Sometimes we have ingrained ideas about ourselves. Maybe people told us we were smart or strong or dependable, and so that’s what we are, even though inside, we’re crumbling from the weight of it. Maybe you were made to feel your value as a person was determined by your looks or your intelligence or your ability to make people laugh, so that’s the stuff you focus on even though it feels empty and makes you a little sick inside. Do you ever feel like you landed on the wrong planet, or you’re living the wrong life? Like you took a wrong turn somewhere, and everything shifted, and now you can’t find your way back to that fork in the road so you can turn things around, so you can find your footing and a path that feels right to you?

The thing is, it’s never too late for that, and that place behind you where you took that turn that you don’t even remember really isn’t the thing. The thing is right now. How are you right now, and what do you need to be okay if you aren’t okay? Is it connection you’re longing for, and are you a stranger in your own home, in your own body? I’d really start there. You are not your body and you are not your thoughts, but you have this body, and it’s been with you from moment one, and it will be with you until your final exhale, and it’s full of wisdom about you, and how you feel and what you need. If there’s trauma in your past, your body is storing that somewhere, and tuning into that might help you discover that fork in the road. You probably weren’t even driving at the time, chances are you were a passenger. Your body is like a road-map of everything, and there’s an incredible potential to know yourself and to understand yourself. That’s the most important connection there is. If you’re detached from your own heart, or spirit, or soul or essence, or whatever you want to call it, it’s going to be very hard for you to find nurturing, lasting connection to anything else. You need a foundation. You need to be able to breathe.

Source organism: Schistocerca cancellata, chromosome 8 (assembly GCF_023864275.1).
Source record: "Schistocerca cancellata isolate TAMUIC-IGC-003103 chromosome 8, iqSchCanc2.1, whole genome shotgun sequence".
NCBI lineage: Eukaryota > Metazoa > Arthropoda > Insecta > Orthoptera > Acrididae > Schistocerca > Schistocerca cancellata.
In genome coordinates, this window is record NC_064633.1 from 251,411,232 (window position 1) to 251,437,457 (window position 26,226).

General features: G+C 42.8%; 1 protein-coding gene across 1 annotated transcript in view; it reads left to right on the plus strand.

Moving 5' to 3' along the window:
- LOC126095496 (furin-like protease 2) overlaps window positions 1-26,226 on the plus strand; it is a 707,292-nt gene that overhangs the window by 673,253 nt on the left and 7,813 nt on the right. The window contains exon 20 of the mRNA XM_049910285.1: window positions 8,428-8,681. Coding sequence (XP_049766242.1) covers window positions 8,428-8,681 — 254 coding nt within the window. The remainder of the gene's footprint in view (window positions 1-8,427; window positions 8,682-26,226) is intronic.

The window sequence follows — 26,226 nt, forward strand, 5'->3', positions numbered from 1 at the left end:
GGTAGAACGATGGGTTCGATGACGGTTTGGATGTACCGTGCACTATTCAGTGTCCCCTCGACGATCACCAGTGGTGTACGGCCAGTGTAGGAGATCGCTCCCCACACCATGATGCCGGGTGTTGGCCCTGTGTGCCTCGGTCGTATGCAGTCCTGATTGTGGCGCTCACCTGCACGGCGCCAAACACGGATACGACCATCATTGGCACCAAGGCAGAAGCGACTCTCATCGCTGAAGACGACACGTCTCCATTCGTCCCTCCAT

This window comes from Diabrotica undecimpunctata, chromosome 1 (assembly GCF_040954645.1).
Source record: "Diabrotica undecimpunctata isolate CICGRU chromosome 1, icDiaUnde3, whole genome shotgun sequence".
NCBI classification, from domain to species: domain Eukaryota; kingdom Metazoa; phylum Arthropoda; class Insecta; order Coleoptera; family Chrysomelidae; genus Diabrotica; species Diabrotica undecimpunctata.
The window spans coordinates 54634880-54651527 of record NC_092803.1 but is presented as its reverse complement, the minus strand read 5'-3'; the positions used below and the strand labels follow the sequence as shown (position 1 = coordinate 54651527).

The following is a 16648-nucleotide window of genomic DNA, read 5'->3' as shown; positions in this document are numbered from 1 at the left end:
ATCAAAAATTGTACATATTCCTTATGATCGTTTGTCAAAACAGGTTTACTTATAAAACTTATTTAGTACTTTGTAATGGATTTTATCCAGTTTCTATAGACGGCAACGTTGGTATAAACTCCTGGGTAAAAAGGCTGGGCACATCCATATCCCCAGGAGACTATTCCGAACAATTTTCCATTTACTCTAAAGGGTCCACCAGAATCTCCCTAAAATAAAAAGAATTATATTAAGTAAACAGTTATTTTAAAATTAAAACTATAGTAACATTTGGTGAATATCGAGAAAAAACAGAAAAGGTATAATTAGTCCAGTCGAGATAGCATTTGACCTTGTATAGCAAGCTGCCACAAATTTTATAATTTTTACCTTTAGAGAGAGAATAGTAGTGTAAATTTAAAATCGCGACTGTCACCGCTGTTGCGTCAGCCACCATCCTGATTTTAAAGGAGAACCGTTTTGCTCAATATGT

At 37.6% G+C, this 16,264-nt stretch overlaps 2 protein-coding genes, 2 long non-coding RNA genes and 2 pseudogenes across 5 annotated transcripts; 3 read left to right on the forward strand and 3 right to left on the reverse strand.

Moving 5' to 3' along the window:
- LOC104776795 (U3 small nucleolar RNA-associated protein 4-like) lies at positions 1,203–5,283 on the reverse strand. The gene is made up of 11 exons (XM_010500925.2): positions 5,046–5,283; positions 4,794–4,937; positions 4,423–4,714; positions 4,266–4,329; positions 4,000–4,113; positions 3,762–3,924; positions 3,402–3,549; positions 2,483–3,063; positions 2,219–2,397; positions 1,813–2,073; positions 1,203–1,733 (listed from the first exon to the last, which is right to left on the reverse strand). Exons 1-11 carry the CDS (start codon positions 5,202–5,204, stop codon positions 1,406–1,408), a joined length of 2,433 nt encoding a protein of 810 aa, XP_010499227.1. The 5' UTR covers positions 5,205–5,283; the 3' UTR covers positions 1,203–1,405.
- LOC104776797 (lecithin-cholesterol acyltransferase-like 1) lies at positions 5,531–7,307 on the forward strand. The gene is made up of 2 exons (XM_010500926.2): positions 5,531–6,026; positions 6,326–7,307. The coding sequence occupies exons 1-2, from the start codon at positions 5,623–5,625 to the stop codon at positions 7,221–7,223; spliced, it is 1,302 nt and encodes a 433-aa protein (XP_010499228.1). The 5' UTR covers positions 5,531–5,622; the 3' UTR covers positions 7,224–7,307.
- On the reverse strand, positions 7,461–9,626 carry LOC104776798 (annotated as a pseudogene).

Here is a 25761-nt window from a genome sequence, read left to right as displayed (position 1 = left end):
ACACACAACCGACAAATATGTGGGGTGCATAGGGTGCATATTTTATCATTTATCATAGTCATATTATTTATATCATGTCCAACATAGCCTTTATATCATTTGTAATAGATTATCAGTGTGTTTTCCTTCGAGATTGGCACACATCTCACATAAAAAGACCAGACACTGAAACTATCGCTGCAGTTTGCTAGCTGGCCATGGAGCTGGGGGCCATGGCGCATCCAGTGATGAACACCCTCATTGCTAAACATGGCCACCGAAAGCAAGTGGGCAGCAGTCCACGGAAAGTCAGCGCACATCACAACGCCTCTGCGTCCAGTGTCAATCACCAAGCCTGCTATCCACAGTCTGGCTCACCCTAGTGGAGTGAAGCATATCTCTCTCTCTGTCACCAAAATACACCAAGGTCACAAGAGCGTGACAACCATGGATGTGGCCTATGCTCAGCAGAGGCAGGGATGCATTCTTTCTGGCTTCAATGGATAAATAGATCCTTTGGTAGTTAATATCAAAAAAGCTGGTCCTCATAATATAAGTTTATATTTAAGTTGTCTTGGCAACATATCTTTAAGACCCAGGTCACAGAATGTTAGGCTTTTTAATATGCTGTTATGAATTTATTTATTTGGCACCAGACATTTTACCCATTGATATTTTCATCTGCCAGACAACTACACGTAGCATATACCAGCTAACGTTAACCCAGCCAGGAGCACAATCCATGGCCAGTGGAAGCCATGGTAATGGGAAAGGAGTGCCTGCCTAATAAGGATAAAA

A lot of people don’t breathe. I mean, they breathe enough to get by, but they never tune into the incredible feeling of really breathing. Maybe if they take a deep breath and let it out, a ton of heartache will ride out on that exhale, too. Tears and sobs that break your heart and feel like they’ll never end, like they’ll overwhelm you and do you in, but it’s the not letting them out that does that. So many people live in agony, holding on for dear life, pushing that stuff down, denying its existence, but feeling the need to numb out. Imagine living on top of an active volcano, pretending all is well and wondering why you aren’t happy. Why you feel enraged all the time, or scared, or like a giant fraud. There’s a f&cking volcano underneath you, but you put on your jeans and pop a pill or have a drink or take a hit, and go smiling out the door, even though the smile hurts and the jeans are cutting into your hopes and this dream you had about your life when you were a kid.